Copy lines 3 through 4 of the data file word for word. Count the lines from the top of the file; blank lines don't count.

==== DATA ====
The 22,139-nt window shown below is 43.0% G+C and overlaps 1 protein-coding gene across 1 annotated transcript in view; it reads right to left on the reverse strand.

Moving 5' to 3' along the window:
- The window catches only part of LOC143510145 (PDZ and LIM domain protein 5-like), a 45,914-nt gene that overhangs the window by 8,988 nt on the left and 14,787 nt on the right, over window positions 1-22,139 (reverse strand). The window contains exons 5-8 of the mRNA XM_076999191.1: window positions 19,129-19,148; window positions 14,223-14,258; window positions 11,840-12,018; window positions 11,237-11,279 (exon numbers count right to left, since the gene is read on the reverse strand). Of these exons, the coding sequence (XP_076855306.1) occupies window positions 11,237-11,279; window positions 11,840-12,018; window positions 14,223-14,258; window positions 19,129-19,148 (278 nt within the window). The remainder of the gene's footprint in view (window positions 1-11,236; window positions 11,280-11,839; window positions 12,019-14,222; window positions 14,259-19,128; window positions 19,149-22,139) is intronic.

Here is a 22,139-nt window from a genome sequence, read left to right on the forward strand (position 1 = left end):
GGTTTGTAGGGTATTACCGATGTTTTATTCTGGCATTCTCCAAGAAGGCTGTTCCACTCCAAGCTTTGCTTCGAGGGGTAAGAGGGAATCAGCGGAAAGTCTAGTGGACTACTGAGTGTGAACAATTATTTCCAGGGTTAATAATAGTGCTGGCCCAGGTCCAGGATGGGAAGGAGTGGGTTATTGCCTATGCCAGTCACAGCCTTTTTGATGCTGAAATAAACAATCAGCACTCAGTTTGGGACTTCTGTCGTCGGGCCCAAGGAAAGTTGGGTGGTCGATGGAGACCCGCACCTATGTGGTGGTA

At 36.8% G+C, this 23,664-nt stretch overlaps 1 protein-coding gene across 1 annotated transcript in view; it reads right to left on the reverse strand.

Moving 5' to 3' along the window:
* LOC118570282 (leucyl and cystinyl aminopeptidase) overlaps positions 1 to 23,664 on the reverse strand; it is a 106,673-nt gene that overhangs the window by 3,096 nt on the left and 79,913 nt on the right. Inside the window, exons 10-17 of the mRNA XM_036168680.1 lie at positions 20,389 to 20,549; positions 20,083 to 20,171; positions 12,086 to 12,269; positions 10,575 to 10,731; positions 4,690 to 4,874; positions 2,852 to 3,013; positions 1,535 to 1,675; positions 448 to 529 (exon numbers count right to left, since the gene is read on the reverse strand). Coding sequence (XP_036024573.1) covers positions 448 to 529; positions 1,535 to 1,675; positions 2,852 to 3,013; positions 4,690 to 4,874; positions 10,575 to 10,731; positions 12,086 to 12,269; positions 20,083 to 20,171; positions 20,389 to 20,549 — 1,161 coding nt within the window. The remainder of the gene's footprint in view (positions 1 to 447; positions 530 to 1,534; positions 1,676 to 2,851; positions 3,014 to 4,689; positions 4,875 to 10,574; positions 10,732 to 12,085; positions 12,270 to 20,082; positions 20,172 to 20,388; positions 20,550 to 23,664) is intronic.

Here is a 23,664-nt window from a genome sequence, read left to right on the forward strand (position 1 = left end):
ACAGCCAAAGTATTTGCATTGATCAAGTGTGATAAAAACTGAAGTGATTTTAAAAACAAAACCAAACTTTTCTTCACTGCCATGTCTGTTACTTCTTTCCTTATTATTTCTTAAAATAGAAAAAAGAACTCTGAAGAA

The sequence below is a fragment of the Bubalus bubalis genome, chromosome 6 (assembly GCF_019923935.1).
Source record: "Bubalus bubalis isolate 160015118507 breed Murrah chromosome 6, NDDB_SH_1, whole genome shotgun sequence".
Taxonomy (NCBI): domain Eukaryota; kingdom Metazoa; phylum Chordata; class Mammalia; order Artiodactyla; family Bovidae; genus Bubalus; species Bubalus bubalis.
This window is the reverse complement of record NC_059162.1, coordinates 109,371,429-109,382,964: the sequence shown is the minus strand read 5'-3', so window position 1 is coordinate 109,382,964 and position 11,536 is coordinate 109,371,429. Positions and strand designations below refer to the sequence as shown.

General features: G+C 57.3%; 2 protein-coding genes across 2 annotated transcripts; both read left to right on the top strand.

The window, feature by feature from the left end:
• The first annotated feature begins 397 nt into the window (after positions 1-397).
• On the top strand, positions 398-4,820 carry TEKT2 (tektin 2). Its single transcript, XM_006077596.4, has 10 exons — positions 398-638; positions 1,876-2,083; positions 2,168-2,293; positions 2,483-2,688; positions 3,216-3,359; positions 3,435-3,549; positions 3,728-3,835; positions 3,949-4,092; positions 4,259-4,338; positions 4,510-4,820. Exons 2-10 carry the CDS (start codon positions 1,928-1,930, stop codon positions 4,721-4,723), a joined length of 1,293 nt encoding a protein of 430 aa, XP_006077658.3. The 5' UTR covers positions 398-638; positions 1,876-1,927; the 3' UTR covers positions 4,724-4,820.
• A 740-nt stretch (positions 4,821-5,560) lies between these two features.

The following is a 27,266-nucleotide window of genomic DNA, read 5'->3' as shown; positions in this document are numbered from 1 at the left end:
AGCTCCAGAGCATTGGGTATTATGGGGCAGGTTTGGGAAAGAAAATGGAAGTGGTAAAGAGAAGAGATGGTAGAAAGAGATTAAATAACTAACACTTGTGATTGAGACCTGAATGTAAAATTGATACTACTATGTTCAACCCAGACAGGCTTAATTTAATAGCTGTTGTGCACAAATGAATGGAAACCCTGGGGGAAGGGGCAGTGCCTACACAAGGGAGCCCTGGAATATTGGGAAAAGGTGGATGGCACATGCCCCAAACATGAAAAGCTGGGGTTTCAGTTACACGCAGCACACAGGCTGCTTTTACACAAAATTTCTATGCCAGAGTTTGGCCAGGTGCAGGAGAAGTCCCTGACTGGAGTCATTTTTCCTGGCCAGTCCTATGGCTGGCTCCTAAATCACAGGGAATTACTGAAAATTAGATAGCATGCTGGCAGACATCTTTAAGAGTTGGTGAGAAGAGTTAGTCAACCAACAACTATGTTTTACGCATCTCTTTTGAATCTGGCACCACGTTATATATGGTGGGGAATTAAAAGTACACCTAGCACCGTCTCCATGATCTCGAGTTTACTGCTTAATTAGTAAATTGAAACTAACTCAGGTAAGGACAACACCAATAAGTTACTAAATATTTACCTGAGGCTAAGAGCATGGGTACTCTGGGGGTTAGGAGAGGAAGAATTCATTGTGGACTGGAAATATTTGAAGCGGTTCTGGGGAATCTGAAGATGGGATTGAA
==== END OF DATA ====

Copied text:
- The window catches only part of LOC143510145 (PDZ and LIM domain protein 5-like), a 45,914-nt gene that overhangs the window by 8,988 nt on the left and 14,787 nt on the right, over window positions 1-22,139 (reverse strand). The window contains exons 5-8 of the mRNA XM_076999191.1: window positions 19,129-19,148; window positions 14,223-14,258; window positions 11,840-12,018; window positions 11,237-11,279 (exon numbers count right to left, since the gene is read on the reverse strand). Of these exons, the coding sequence (XP_076855306.1) occupies window positions 11,237-11,279; window positions 11,840-12,018; window positions 14,223-14,258; window positions 19,129-19,148 (278 nt within the window). The remainder of the gene's footprint in view (window positions 1-11,236; window positions 11,280-11,839; window positions 12,019-14,222; window positions 14,259-19,128; window positions 19,149-22,139) is intronic.

Here is a 22,139-nt window from a genome sequence, read left to right on the forward strand (position 1 = left end):